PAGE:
4:30 PM EST, FOX – Line: Cowboys -9, Over/Under: 44.5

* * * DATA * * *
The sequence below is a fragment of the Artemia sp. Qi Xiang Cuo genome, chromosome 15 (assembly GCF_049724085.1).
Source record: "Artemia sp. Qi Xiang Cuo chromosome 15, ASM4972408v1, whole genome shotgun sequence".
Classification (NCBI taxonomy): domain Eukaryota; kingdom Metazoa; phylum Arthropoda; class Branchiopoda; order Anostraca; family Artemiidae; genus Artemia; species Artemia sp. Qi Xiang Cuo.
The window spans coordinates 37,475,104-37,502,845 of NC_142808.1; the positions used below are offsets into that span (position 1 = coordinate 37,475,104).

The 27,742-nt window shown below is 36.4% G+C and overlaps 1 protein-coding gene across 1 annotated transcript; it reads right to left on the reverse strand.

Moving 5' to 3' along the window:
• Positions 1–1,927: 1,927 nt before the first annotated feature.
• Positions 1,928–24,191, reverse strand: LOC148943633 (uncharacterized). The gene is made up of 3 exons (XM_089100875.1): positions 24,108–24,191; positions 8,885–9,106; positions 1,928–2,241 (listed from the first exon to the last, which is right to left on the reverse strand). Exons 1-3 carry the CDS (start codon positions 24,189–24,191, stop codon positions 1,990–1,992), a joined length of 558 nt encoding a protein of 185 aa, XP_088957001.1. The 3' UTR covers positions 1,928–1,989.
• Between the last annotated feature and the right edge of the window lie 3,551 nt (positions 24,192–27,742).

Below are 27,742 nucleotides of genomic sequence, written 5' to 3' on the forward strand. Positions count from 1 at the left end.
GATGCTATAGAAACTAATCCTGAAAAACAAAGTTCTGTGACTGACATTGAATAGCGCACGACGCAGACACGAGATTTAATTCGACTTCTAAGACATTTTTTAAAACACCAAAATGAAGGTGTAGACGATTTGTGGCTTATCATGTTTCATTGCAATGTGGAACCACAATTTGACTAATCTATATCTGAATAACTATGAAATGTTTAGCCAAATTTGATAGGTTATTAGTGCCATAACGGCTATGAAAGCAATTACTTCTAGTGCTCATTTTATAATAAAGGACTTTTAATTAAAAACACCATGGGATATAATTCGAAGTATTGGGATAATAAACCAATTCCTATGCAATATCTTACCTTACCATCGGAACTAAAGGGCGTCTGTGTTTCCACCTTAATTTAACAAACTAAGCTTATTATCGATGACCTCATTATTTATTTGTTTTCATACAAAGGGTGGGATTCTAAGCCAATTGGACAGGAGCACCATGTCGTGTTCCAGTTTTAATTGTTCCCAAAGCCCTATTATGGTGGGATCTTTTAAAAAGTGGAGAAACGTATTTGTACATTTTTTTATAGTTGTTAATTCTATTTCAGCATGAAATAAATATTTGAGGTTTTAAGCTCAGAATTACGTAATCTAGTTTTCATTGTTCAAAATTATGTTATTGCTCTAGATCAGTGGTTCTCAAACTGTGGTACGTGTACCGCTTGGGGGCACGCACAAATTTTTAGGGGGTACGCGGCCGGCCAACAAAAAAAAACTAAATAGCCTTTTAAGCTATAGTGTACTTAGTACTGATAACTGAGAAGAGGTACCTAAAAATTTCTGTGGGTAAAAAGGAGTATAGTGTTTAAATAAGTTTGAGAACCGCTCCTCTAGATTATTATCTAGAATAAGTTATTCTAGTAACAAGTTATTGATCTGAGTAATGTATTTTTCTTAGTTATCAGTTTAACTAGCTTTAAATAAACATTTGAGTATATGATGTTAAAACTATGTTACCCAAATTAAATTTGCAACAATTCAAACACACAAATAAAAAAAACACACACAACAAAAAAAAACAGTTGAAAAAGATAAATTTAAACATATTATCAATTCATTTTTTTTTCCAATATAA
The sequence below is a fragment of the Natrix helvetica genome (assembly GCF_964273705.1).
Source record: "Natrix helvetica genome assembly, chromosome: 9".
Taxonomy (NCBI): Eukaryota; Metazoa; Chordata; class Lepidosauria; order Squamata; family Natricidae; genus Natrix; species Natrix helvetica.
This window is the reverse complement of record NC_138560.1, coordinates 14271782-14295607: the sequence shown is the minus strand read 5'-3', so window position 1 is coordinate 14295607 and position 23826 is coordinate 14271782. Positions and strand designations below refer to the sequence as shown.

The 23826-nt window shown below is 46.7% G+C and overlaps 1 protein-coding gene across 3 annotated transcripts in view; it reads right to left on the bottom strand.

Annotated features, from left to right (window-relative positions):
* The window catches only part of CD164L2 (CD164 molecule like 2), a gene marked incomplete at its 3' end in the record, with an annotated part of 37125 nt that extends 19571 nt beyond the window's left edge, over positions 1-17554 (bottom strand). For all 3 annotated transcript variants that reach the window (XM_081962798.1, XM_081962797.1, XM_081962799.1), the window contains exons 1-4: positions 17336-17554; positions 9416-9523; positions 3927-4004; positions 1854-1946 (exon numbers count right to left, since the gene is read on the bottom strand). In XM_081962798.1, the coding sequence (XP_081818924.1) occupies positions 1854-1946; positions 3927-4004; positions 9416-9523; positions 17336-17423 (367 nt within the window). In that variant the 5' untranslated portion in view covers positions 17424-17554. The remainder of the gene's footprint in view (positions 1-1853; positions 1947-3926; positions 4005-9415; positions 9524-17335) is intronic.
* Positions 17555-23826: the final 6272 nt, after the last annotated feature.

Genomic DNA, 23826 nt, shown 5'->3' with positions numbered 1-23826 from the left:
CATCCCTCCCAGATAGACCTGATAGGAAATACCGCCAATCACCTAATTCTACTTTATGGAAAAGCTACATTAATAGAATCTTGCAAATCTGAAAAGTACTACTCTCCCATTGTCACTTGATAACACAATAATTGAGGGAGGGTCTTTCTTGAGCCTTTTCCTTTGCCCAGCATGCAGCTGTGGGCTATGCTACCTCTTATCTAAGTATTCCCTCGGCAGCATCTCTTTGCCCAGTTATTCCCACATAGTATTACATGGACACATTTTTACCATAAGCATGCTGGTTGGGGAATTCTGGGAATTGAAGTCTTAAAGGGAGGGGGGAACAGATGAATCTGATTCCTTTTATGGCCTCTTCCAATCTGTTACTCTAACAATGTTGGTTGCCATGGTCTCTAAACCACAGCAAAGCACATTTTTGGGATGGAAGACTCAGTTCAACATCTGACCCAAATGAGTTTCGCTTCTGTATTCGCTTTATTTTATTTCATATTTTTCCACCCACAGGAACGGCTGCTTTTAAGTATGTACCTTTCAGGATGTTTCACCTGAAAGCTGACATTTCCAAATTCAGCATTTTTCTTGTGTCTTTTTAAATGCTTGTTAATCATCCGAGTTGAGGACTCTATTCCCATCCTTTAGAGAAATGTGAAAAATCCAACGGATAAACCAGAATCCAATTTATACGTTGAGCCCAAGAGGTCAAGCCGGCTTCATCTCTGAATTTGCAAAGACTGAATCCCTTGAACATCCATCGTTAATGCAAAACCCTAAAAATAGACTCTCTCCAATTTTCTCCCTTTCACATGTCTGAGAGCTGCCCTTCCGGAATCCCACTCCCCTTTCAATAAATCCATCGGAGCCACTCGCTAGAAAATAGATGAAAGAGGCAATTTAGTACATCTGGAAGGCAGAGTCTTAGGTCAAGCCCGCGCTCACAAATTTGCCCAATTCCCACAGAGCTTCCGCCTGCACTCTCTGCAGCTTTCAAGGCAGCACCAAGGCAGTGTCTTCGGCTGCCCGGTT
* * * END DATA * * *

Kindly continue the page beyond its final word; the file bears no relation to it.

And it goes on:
Happy Thanksgiving from everyone here at Oracle Sports, and what better way to enjoy the holiday than with a side of football as the Dallas Cowboys play host to the New York Giants in a crucial division battle from AT&T Stadium in Arlington, Texas? Indeed, it’s been quite a while since a showdown between these two historic rivals at this point of the season held this much significance, largely due to the fact that Giants (7-3, T-2nd in NFC East) have largely struggled to live up to their end of the bargain. In fact, Big Blue went a nauseating 61-100 (.378) between 2012 (a year after hoisting their last Lombardi trophy) and 2021, offering just two winning seasons and one trip to the playoffs (2016). However, it appears that that proverbial chapter of franchise history has been closed, with New York embarking on a brave new era under the leadership of (Head Coach) Brian Daboll and (General Manager) Joe Schoen, who made the short trip from Buffalo to the Meadowlands and have proven to be well ahead of the learning curve in their first season together in this capacity. Daboll and Schoen were nothing short of EXCELLENT in their respective roles rebuilding the Bills into a legitimate contender and appear to be laying the foundation to do so with another of the Empire State’s beloved teams as the G-Men are off to their best start since 2016. So, what in the name of Phil Simms has happened, you ask? Well, Daboll & Co have thrived in turning the club’s biggest weaknesses into strengths. First and foremost, a previously sluggish rushing attack has become the staple of the offense, thanks in large part to a revamped Offensive Line creating wide-open lanes for a resurrected (Pro-Bowl Tailback) Saquon Barkley, who has been on a bonafide revenge tour in this contract year. After missing eighteen games over the past two years due to a litany of injuries, the 25-year-old has absolutely THRIVED within Daboll’s imaginative scheme, averaging a career-high 95.3 rushing yards pe game, drawing comparisons to his Offensive Rookie of the Year campaign of 2018 when he led the league in yards from scrimmage (2,028). Barkley (pictured below) has been the engine behind the fourth-most prolific rushing offense in the NFL (157.2), which has allowed the Giants to dominate time of possession and cover up some of the weaknesses that have plagued them over the past few years. Then there is (young Quarterback) Daniel Jones, who for the first time in his much-maligned career in the Big Apple has looked like a consistent QB. This was always going to be the true test of Daboll’s talents, for Jones has been one of the hardest nuts to crack; since he was drafted sixth overall in the 2019 NFL Draft, no Quarterback had committed more turnovers than the 25-year-old with a ridiculous FIFTY-THREE turnovers, including a whopping TWENTY-TWO lost fumbles marring any progress shown on the gridiron. However, Daboll is squeezing every ounce of blood that he can from this turnip, with Jones authoring career-highs in a slew of categories, including completion percentage (65.1%), passer rating (89.8), and QBR (58.3), while posting a career-low interception percentage of 1.4%. Furthermore, he’s been uncharacteristically cool in the clutch, leading the NFL in game-winning drives (5). So, what’s been the key to his success, you ask? Well, Daboll has leaned into utilizing his Quarterback’s underrated mobility, with Jones churning out a career-best 43.7 yards and 7.6 carries per game on the ground. With all that being said, the question remains: is this approach sustainable? After going six consecutive games without throwing an interception, Jones turned in his ugliest showing of the season thus far with two in last weekend’s disappointing 31-18 loss at home to the suddenly surging Lions (much more on this matchup shortly). Coupled with a rough outing in Seattle (17-of-31 passing, no touchdowns, 5 sacks), and it’s easy to see how the faithful in New York could be feeling some serious anxiety over their Quarterback, particularly with Dallas on tap this evening.